7 Ways to Sell and Retain Your Integrity --
Making more sales while retaining your integrity -- is it possible to do both?
Yes it is possible and more importantly, it's the right thing to do.
The best way to make a prospective client yours is not to focus on making the sale, or trying harder to make a 'no' answer into a 'yes'. The best way to talk to a prospective client is to focus on them as a person, speaking naturally and honestly to them.
Focus on understanding the truth of your potential client's situation. Build trust with your prospect by talking to them as a person, rather than as someone trying to sell them something. Find out what their needs are. You may not be a good fit for each other and that's ok. If you sacrifice trust for the sale, you also sacrifice integrity. It's much better to keep your integrity.
Eliminate rejection once and for all by setting realistic expectations and avoiding behaviors such as defensiveness, persuasion, and over-confidence. If you're not trying to sell, you can't be rejected.
Stop "chasing" potential clients who have no intention of buying. How can you do this? Shift your mindset and boost your truth-seeking skills so that you can quickly, yet graciously, discern whether the two of you are a potential "fit" or not. If you're not a fit, then wish them well and move on -- or go the extra mile and make a referral. It tends to come back to you.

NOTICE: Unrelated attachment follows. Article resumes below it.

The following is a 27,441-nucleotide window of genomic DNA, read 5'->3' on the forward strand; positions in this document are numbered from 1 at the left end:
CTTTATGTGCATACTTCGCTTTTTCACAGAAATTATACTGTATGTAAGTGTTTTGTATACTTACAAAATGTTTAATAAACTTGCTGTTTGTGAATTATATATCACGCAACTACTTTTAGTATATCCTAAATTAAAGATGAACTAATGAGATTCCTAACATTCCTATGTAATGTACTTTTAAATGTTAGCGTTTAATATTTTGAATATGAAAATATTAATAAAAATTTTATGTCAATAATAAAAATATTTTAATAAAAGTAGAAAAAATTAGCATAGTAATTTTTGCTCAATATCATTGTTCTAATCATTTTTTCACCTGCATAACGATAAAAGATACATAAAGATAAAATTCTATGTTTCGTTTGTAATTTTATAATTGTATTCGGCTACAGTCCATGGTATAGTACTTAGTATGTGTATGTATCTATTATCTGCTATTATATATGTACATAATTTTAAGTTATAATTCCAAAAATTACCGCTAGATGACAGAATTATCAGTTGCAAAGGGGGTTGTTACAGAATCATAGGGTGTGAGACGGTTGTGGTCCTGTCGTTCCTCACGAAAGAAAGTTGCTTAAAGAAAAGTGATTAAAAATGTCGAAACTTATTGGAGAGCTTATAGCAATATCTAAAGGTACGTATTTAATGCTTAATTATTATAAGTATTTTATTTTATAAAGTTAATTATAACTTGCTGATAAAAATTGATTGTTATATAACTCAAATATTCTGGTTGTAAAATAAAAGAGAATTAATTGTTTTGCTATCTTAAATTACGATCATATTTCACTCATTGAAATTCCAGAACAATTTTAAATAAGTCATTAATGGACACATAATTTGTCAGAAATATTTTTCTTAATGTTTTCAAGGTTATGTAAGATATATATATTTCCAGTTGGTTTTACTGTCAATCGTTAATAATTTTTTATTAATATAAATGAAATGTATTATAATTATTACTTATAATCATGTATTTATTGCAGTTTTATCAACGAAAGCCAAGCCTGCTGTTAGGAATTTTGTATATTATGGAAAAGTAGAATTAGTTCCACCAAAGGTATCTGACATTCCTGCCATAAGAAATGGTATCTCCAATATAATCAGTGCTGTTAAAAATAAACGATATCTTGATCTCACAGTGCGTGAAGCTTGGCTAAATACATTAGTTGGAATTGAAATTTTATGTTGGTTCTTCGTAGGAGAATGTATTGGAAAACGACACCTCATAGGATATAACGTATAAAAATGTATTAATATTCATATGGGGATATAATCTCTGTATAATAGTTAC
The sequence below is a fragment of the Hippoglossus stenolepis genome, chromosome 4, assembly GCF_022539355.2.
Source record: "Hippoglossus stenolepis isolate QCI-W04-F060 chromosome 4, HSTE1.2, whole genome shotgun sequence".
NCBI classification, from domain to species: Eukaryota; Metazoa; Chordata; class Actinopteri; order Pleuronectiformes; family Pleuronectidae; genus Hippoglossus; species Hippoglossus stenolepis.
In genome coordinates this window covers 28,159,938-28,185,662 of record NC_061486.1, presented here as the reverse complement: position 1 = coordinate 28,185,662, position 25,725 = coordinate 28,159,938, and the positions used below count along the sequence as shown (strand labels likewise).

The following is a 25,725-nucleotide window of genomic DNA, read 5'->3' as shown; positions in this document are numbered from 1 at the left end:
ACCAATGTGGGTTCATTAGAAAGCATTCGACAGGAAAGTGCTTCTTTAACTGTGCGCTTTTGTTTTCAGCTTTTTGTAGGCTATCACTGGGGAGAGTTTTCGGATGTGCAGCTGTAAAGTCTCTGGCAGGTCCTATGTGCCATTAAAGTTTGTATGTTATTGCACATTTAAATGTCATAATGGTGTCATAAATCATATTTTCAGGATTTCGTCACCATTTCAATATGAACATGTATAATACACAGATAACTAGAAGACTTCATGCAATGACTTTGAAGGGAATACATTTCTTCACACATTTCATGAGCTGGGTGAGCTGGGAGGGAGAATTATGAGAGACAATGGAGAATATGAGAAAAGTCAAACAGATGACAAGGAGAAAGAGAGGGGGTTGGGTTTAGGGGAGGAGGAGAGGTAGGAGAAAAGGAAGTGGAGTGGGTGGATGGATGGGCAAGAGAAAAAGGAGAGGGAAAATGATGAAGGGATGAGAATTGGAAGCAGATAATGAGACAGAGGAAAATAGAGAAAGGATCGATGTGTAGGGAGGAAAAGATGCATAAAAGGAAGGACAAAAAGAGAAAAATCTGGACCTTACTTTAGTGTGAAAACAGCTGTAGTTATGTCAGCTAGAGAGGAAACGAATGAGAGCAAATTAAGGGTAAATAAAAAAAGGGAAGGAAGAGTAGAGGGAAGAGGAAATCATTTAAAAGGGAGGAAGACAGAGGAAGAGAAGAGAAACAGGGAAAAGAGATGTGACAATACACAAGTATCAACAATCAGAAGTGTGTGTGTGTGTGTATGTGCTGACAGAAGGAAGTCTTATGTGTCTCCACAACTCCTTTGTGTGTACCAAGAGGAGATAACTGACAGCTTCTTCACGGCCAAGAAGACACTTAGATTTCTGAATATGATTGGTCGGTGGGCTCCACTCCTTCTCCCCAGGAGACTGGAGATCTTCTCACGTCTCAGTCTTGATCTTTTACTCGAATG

Avoid calling people "prospects" or even thinking about them that way. People are people, and when you label them in your language or your thoughts, you dehumanize them. Train yourself to think about "potential clients" instead.
When you're talking to a potential client, don't start with "Hi, my name is… I'm with… We do…"". When you begin a conversation by making it about you, instead of about the other person, you immediately cut off the possibility of opening a dialogue. Try the more humble approach of asking "Maybe you can help me out for a second," and keep in mind that you're really calling to help them solve their problems.
Don't try to "overcome" objections. Instead, look at it as a concern and not an objection. Do your best to see the client's truth. Then you can decide whether to continue to open the conversation.
Avoid using "I" or "We" in your e-mail communications to potential clients. These words indicate that the focus of your communication is on satisfying your needs rather than solving their problems. This sets the wrong tone for a potential relationship.
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